In an age where highly educated people and less educated people are being sharply divided both by social media and by their experience of education alike, serious issues are raised for the future of education as a social institution itself and the part it plays in supporting democratic processes. Existing educational inequalities and the experience of being parts of calculated publics in social media networks are now in a dynamic feedback loop. The public pedagogies of social media are becoming mis-educational in their effects, polarizing public opinion along different axes but most especially between the highly educated and the less educated.
Forms of measurement using data have long been at the core of how governments know and manage populations, as the sociologist David Beer has demonstrated in his work on ‘metric power.’ Today, the measurement of people’s interests, preferences and sentiments via social media, and the use of that information to feed-back content that people will like and that matches their existing preferences, is leading to a form of calculating governance that is exacerbating divisive politics and eroding democratic cohesion. Via social media data, people are being educated and governed according to measurements that indicate their existing worldview, and then provided access to more of the same.
As Brexit and the US election indicate, increasingly people in the UK and US are being governed as two separate publics, with many of the less-educated incited to support political campaigns that the more-educated find alien and incomprehensible, and vice versa. The philosopher Bruno Latour has described them as ‘two bubbles of unrealism,’ one clinging to an imagined future of globalization and the other retreating to the imagined ‘old countries of the past,’ or ‘a utopia of the future confronting a utopia of the past’:
For now, the utopia of the past has won out. But there’s little reason to think that the situation would be much better and more sustainable had the utopia of the future triumphed instead. … If the horizon of ‘globalization’ can no longer attract the masses, it is because everyone now understands more or less clearly that there is no real, material world in the offing corresponding to that vision of a promised land. … Nor can we count any longer on returning to the old countries of the past.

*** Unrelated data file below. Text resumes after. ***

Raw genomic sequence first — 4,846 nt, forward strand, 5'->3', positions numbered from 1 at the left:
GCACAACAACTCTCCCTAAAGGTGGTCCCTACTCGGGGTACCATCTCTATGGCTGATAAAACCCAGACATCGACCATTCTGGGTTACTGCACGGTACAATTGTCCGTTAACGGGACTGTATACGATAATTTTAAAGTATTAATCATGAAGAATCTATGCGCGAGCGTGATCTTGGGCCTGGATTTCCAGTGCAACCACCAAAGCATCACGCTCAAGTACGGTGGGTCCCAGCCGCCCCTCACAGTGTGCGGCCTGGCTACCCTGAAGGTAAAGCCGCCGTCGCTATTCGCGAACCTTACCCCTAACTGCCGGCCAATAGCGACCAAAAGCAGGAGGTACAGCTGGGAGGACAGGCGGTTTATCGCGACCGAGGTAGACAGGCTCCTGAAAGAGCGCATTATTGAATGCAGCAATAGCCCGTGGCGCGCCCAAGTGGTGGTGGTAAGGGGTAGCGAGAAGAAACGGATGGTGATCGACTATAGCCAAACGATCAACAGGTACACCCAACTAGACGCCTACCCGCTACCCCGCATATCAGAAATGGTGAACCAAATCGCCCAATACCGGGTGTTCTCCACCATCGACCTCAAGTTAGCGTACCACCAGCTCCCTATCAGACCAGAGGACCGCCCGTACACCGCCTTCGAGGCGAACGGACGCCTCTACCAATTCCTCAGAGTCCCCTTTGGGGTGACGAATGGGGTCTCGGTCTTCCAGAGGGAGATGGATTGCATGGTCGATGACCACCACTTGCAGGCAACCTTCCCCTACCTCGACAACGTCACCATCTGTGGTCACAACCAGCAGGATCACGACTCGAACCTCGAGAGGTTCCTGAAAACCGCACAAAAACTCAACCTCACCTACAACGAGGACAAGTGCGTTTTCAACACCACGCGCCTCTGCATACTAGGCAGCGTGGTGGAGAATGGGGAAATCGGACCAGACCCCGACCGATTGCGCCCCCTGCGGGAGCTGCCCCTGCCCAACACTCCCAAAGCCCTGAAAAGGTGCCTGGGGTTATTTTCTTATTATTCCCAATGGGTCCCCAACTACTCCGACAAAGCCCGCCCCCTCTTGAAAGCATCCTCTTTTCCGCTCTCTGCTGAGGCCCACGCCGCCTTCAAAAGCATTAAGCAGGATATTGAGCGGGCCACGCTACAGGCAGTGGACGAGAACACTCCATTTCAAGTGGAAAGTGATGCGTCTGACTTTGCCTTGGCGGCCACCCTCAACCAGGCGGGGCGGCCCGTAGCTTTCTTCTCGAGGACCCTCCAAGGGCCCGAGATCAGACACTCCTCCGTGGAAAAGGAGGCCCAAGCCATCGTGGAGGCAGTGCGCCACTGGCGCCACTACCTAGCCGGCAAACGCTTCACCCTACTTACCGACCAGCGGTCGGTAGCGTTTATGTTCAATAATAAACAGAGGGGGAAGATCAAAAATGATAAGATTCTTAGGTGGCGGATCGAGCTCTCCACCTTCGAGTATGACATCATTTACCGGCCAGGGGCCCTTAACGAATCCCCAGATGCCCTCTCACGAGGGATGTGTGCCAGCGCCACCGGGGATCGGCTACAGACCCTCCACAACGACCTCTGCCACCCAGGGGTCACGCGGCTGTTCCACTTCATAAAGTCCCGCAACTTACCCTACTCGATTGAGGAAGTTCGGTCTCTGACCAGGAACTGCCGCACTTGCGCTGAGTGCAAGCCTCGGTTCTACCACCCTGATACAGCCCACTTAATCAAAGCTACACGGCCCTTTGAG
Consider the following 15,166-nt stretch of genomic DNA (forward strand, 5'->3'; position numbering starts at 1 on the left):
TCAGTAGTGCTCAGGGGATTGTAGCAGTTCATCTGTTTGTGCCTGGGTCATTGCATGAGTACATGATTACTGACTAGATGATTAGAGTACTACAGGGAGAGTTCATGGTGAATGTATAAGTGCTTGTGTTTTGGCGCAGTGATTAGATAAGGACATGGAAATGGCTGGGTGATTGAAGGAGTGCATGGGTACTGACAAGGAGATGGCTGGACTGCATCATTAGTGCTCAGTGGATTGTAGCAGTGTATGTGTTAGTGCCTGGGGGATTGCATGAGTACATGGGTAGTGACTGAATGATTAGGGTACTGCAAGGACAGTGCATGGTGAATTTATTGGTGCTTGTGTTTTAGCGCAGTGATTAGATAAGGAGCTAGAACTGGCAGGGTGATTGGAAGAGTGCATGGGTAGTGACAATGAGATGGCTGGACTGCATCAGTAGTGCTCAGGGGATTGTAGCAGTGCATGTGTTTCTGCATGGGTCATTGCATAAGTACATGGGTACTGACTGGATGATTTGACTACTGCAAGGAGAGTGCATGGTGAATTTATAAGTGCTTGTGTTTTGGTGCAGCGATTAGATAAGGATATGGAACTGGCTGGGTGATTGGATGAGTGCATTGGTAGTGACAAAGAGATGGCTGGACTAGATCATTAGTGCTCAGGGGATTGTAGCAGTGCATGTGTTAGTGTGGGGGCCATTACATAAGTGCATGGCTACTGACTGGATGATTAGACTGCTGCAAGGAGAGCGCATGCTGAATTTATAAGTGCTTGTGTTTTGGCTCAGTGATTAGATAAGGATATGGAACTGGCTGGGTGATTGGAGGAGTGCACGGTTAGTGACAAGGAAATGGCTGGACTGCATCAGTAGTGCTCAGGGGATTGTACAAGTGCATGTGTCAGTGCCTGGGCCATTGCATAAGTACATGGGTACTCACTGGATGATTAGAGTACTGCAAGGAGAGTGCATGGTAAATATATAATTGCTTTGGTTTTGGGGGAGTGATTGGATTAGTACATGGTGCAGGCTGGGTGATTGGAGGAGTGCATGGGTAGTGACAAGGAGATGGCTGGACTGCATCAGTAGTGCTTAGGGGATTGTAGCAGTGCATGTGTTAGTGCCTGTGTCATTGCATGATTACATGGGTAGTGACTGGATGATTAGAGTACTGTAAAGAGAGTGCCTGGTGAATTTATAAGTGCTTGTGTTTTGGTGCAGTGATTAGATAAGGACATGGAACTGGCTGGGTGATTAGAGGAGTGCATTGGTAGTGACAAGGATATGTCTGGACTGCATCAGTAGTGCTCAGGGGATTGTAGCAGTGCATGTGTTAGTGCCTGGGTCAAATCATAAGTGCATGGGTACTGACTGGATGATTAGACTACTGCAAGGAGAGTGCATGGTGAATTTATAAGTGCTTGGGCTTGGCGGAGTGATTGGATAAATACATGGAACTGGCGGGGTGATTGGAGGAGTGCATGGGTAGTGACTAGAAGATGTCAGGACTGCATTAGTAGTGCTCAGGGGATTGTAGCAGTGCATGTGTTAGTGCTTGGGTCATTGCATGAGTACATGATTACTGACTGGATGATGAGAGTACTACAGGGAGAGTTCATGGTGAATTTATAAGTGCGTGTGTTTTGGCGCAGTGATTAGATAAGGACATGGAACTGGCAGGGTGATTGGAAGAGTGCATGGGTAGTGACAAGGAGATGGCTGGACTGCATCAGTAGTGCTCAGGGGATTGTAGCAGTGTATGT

Education has long reinforced these utopias of unrealism — we’ve been teaching and learning in ‘post-truth’ times for years. Contradictory policy demands over the last two decades have pointed simultaneously towards an education for the future of a high-skills, globalized knowledge economy (as reinforced by global policy actors like the OECD), and an education of the past which emphasizes traditional values, national legacy, social order and authority. Social media algorithms and architectures have further enabled these utopias of unrealism to embed themselves across the US and Europe.
The mis-education of democratic society by the public pedagogies of big data and social media is being enabled by algorithmic techniques that are designed to optimize and personalize people’s everyday experiences in digital environments. But in the name of personalization and optimization, the same techniques are leading to post-truth forms of political mis-education and democratic polarization.
Sociologists have begun asking hard questions about the capacity of their field to address the new problems surfaced by Brexit and Trump. The field of education needs to involve itself too in this new problem space, in order to probe how young people are measured and known through traces of their data from early age; how their tastes and preferences are formed through the dynamics between imagined utopias and social media feedback loops; how these relate to entrenched patterns of educational and other social inequalities; and how their sense of their place and their futures in democratic societies is formed as they encounter the public pedagogies of big data and social media in their everyday lives. How, in short, should we approach education in post-truth times?